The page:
And that brings us back to the beginning, with me showing you the path towards a different kind of data model that has the potential of making you a happier person.

Despite me working mainly on Neo4j, it’s not the only graph database out there. The field is big and growing. Some other brand names are OrientDB, Titan and SparkSee. You can check for more details.

Of course, a graph database is no silver bullet. It always depends on the shape of your data, your use-cases and requirements what database(s) you’re gonna use these days. You make the choices, not someone on a golf court, so better be prepared to defend them. And that’s done best by choosing a database and then testing it with a vertical slice of your application use-case, including load-testing.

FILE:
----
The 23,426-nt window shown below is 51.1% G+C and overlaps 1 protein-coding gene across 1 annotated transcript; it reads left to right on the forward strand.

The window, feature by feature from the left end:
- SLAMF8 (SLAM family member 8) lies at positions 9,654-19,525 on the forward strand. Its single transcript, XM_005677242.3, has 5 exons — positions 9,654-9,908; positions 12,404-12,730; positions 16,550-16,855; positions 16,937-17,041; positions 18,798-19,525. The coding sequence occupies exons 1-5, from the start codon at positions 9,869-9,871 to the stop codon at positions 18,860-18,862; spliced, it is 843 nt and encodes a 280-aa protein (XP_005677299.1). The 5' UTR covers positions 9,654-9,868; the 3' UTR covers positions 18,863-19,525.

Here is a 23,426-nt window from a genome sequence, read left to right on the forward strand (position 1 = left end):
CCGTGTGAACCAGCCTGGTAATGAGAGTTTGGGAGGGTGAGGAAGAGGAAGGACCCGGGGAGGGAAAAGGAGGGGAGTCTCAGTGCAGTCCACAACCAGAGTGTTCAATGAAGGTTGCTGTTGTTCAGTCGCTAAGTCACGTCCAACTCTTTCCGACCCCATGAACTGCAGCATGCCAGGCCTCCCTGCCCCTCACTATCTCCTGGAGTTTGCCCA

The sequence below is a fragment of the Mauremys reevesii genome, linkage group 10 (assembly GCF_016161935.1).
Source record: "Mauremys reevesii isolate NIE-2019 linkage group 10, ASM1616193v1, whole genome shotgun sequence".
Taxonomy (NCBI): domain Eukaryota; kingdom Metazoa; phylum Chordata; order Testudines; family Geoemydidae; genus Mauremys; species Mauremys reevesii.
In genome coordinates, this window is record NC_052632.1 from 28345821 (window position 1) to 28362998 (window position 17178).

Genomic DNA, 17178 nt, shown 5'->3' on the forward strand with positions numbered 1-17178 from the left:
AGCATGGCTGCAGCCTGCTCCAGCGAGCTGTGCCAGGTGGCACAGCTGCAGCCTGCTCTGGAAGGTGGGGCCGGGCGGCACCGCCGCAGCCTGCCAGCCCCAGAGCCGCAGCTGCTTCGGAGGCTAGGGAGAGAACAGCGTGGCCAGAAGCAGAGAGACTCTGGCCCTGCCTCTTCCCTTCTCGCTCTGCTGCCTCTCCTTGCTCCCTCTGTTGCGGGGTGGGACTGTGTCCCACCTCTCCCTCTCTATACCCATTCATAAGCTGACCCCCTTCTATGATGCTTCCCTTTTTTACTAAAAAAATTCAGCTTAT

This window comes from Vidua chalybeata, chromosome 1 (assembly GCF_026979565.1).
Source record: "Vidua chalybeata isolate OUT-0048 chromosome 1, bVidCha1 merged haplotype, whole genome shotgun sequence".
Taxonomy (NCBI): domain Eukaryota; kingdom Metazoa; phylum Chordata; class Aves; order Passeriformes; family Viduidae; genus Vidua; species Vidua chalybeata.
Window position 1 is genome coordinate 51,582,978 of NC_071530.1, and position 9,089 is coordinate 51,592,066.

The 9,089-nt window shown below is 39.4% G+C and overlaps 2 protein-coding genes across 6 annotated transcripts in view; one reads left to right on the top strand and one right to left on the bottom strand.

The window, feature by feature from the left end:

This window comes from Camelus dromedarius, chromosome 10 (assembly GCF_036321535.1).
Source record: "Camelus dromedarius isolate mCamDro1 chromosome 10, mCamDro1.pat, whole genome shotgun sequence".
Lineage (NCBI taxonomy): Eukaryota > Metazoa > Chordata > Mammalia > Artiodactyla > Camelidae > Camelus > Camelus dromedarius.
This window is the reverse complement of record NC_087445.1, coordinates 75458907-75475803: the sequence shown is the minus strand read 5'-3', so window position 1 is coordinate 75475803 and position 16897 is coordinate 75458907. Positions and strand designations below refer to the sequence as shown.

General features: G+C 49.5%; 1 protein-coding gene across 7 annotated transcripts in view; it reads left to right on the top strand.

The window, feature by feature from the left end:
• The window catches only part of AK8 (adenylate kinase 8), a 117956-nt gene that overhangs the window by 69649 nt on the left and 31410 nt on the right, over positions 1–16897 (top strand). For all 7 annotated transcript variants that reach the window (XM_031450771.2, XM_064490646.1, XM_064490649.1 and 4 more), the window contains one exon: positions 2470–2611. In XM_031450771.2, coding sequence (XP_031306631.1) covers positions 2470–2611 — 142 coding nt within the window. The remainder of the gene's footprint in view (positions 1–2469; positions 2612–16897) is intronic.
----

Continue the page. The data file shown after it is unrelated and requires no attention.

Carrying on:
That’s what is called Polyglot Persistence or NoSQL — “Not only SQL”.

And now go off and see graphs, everywhere. ☺

My Neo4j book as a graph, thanks to pattern recognition by Kenny Bastani

If you enjoyed reading my story and you want to share your own graph ephipany, please go ahead and respond to this post. I won’t forget the promised, personalized t-shirts.

In my next post, I’d like to explore how you get started and model your own graph data, import it from a source and query it, both for insight and visualization.




A software developer passionate about teaching and learning. Currently working with Neo4j, GraphQL, Kotlin, ML/AI, Micronaut, Spring, Kafka, and more.

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Michael Hunger

Michael Hunger

A software developer passionate about teaching and learning. Currently working with Neo4j, GraphQL, Kotlin, ML/AI, Micronaut, Spring, Kafka, and more.